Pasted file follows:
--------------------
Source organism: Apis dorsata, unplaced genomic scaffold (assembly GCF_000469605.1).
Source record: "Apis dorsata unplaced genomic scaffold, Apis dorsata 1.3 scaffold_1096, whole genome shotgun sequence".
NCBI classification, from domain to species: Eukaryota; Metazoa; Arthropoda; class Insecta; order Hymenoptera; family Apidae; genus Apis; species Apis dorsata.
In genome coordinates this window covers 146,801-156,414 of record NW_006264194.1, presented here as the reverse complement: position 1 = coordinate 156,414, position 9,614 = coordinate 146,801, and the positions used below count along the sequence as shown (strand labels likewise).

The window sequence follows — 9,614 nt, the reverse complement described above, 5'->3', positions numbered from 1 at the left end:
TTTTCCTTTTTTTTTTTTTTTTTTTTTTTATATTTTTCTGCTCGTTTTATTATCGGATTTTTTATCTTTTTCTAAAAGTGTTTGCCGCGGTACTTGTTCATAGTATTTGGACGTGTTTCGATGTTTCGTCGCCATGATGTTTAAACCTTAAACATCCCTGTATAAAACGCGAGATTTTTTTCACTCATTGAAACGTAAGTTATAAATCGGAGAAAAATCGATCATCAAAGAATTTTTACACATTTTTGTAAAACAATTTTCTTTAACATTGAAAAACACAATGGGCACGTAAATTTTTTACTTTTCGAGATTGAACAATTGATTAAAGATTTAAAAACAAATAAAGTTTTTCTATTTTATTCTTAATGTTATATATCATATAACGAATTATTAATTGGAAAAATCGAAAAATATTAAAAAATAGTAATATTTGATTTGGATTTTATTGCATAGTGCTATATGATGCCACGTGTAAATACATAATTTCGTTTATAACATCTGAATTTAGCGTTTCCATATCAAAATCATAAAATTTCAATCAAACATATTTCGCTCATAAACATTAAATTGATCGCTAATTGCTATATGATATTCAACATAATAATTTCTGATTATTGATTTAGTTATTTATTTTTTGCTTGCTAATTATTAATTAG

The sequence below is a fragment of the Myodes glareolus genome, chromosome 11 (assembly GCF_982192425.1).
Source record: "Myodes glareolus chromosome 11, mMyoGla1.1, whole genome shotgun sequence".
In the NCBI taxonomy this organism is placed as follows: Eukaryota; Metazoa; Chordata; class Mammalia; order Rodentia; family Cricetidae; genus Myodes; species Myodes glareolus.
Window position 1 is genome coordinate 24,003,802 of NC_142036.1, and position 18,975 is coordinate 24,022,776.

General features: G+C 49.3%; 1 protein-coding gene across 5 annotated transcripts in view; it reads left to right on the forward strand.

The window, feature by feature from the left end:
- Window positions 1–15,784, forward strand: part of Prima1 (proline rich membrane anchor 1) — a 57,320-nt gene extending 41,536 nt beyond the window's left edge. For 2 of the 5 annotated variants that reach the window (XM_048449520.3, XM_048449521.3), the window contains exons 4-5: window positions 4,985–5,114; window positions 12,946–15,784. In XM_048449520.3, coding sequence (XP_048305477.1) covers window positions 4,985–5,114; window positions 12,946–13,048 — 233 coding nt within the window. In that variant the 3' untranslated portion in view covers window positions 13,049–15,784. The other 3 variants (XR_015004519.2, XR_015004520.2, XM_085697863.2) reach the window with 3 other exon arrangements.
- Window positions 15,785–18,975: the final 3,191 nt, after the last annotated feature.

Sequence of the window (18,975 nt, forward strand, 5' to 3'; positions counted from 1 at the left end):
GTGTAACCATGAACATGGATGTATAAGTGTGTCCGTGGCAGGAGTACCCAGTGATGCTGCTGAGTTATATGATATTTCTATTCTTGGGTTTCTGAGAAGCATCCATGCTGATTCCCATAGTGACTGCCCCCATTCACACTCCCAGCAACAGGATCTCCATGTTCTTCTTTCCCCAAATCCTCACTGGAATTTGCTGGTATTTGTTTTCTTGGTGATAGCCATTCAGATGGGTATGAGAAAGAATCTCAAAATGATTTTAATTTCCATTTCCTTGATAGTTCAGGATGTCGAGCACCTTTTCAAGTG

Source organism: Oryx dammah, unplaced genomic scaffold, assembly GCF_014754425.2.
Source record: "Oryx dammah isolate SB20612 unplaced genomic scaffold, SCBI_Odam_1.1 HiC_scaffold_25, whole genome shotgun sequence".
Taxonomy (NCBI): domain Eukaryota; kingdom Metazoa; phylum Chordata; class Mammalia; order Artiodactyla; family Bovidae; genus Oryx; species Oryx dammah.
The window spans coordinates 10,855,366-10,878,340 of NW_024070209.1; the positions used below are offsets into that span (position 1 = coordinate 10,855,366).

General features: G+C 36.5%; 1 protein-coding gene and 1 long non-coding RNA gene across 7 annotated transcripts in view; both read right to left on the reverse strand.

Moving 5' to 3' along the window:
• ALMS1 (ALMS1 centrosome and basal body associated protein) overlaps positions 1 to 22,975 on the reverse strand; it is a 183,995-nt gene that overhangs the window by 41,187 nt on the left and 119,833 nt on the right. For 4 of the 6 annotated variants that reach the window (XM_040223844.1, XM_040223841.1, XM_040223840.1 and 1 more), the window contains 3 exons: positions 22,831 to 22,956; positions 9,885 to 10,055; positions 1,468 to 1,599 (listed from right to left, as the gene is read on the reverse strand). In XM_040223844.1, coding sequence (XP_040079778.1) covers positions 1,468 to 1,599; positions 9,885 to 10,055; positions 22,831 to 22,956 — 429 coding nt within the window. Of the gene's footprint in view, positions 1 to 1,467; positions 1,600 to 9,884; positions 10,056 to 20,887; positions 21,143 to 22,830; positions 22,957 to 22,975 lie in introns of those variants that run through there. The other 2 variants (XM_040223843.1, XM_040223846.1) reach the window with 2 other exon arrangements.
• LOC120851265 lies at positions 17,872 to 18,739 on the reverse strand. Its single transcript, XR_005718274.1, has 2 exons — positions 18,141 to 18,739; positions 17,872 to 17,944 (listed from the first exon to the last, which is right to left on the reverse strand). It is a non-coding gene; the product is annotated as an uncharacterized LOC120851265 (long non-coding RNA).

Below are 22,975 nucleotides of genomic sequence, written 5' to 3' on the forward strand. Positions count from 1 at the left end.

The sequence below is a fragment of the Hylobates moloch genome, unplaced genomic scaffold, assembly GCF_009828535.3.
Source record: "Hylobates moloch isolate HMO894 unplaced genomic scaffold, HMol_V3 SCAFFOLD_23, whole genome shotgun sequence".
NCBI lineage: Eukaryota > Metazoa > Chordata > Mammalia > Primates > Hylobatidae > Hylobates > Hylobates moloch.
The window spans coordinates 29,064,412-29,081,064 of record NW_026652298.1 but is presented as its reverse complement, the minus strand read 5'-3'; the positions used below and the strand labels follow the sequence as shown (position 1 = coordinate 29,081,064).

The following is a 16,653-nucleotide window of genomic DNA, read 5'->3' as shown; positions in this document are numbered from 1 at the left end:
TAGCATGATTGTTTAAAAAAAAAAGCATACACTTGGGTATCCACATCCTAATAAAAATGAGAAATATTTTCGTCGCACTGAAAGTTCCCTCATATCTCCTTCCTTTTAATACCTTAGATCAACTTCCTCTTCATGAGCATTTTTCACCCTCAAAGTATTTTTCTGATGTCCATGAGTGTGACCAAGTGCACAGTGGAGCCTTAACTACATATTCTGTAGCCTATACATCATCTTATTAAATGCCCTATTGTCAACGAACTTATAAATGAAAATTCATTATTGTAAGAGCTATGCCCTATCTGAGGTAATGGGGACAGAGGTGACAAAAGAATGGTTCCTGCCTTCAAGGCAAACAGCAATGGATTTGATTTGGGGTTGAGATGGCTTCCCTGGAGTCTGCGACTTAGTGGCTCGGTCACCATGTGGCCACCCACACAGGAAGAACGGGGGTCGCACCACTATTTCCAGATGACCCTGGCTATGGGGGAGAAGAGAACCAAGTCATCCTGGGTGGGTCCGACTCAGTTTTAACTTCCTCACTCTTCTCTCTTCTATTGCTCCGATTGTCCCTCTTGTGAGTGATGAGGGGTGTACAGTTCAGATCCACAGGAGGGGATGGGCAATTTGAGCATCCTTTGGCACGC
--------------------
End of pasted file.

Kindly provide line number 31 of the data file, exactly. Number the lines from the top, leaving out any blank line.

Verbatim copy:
TAGCATGATTGTTTAAAAAAAAAAGCATACACTTGGGTATCCACATCCTAATAAAAATGAGAAATATTTTCGTCGCACTGAAAGTTCCCTCATATCTCCTTCCTTTTAATACCTTAGATCAACTTCCTCTTCATGAGCATTTTTCACCCTCAAAGTATTTTTCTGATGTCCATGAGTGTGACCAAGTGCACAGTGGAGCCTTAACTACATATTCTGTAGCCTATACATCATCTTATTAAATGCCCTATTGTCAACGAACTTATAAATGAAAATTCATTATTGTAAGAGCTATGCCCTATCTGAGGTAATGGGGACAGAGGTGACAAAAGAATGGTTCCTGCCTTCAAGGCAAACAGCAATGGATTTGATTTGGGGTTGAGATGGCTTCCCTGGAGTCTGCGACTTAGTGGCTCGGTCACCATGTGGCCACCCACACAGGAAGAACGGGGGTCGCACCACTATTTCCAGATGACCCTGGCTATGGGGGAGAAGAGAACCAAGTCATCCTGGGTGGGTCCGACTCAGTTTTAACTTCCTCACTCTTCTCTCTTCTATTGCTCCGATTGTCCCTCTTGTGAGTGATGAGGGGTGTACAGTTCAGATCCACAGGAGGGGATGGGCAATTTGAGCATCCTTTGGCACGC